Current Understanding of Epidemiology, Genetic Etiology and Treatment of Gliomas from Indian PopulationRajib Mukherjee1, Tapas K Das1 ,Kaushik Roy1 and Joydeep Mukherjee2*
- *Corresponding Author:
- Joydeep Mukherjee
Brain Tumor Research Centre
Helen Diller Family Comprehensive Cancer Centre
University of California-San Francisco
(UCSF), HD-431, 1450, 3rd Street, San Francisco
CA 94158, USA
E-mail: [email protected]
Received date: February 18, 2016; Accepted date: May 09, 2016; Published date: May 18, 2016
Citation: Mukherjee R, Das TV, Roy K, Mukherjee J (2016) Current Understanding of Epidemiology, Genetic Etiology and Treatment of Gliomas from Indian Population. Chemo Open Access 5: 203. doi:10.4172/2167-7700.1000203
Copyright: © 2016 Mukherjee R, et al. This is an open-access article distributed under the terms of the Creative Commons Attribution License, which permits unrestricted use, distribution, and reproduction in any medium, provided the original author and source are credited.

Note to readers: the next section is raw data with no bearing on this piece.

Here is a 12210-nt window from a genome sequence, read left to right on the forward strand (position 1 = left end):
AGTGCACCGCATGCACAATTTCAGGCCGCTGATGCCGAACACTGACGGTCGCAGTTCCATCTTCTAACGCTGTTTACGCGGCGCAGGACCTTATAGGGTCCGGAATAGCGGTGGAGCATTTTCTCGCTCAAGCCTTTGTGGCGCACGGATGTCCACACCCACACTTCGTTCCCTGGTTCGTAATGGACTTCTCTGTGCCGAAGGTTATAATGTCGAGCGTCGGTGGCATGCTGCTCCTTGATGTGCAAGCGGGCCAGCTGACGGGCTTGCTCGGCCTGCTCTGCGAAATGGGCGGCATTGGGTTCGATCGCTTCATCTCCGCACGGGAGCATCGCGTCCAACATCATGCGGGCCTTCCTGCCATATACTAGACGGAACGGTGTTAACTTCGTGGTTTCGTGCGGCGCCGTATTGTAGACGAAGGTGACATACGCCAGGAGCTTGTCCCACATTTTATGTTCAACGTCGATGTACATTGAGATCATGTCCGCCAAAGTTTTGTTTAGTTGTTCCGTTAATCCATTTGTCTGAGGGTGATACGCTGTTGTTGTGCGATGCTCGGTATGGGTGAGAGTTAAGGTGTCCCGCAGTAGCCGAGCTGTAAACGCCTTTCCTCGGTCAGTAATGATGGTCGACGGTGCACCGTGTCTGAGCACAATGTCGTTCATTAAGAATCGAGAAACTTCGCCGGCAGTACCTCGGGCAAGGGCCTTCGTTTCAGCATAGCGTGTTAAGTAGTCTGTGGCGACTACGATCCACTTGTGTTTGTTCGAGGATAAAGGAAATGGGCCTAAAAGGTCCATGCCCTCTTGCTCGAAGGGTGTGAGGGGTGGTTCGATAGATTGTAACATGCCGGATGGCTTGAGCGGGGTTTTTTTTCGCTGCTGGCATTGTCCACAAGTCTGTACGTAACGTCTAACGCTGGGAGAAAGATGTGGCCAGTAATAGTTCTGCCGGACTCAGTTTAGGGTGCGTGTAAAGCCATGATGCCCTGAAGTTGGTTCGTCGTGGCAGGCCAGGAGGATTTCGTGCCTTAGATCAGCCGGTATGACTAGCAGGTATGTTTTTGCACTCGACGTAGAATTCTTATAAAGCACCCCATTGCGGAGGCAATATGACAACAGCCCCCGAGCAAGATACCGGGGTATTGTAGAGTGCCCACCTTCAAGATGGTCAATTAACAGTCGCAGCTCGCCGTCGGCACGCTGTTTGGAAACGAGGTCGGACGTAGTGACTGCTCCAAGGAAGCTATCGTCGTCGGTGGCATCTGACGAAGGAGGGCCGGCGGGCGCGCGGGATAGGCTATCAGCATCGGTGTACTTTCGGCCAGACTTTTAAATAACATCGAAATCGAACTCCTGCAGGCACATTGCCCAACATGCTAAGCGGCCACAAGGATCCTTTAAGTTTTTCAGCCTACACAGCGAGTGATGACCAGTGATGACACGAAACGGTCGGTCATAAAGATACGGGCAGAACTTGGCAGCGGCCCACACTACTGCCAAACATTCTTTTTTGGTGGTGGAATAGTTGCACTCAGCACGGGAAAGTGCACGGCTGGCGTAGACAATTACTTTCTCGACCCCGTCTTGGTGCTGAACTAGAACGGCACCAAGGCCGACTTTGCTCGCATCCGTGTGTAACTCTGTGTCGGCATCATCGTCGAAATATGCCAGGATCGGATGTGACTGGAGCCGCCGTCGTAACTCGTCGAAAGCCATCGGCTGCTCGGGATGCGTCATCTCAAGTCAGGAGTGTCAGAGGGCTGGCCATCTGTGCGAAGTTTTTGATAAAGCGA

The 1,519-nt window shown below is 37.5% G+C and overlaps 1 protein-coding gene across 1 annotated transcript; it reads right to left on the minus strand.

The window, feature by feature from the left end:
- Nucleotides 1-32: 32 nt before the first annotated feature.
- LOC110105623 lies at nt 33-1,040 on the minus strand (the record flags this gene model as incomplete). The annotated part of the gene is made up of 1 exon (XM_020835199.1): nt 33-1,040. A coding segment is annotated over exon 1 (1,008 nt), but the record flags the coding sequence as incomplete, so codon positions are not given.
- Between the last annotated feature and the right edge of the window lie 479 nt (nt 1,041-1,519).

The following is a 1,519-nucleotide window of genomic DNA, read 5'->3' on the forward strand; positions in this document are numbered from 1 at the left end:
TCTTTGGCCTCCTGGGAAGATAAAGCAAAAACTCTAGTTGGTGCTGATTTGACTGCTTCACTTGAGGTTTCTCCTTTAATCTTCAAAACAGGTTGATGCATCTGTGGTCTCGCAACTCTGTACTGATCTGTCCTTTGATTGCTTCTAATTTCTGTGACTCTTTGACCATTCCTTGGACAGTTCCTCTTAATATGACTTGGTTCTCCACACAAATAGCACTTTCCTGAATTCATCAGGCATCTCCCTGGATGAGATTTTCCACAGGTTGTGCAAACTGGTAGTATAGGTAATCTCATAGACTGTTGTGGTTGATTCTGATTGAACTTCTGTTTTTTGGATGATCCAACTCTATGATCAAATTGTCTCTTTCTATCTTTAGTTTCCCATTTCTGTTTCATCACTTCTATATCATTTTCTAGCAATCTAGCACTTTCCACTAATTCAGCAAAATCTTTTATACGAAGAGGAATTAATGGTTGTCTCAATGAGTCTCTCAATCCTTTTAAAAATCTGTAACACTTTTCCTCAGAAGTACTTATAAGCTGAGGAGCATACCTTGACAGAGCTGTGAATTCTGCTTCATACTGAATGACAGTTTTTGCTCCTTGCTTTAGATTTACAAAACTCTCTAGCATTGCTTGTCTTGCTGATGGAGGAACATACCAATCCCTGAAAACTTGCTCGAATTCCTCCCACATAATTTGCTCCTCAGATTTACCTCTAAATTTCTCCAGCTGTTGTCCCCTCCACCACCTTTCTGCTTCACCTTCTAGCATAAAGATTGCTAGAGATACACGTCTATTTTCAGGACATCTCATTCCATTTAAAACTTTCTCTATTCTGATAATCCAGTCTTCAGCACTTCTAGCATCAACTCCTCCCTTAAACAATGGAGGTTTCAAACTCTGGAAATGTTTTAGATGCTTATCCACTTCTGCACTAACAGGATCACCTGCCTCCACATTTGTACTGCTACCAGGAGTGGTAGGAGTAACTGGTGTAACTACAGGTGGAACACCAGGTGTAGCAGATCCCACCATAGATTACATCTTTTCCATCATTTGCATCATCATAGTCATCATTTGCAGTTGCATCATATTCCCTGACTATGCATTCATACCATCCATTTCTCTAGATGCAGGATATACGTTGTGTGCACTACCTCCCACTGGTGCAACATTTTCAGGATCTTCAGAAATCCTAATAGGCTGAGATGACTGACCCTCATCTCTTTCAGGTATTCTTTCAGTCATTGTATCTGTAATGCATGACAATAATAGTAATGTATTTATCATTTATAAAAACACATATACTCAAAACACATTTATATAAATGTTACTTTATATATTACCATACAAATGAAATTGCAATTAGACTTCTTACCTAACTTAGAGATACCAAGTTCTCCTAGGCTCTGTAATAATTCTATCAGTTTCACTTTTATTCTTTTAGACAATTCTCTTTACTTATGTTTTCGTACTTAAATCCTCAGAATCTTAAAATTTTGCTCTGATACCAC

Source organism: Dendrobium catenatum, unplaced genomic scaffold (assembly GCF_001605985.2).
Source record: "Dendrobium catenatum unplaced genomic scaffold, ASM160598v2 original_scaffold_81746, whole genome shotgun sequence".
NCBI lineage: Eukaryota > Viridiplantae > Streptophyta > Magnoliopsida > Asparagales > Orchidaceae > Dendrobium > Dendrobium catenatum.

Tumors of the central nervous system (CNS) consist of 1-2% of the total cancer spectrum. Gliomas are the most common tumors within the CNS. These tumors originate from glial cells or glial precursor cells. Tumors originates from astroglial cells are known as astrocytoma, oligodendroglioma originates from oligodendroglial cells, oligoastrocytoma are mixed tumor containing cellular property of both astrocytes and oligodendrocytes and ependymal cells gives rise to ependymoma. The World Health Organization (WHO) classification of central nervous system tumors separates glioma into four grades, in which grade I and II are defined as low grade whereas grade III and IV are classified as high grade (also known as malignant glioma). Malignant glioma includes anaplastic glioma (anaplastic oligodendroglioma, anaplastic astrocytoma, and anaplastic oligoastrocytoma) and glioblastoma. With current treatment modality, survival of patients with newly diagnosed glioblastoma is around 12–16 months. The treatment strategy includes surgery followed by adjuvant radiation and chemotherapy. From 2005, a secondgeneration oral alkylating agent known as Temozolomide (TMZ) became standard of care in the treatment of malignant glioma patients worldwide including India. In this current review, we focused on epidemiology, molecular biology and management of gliomas emerged from India.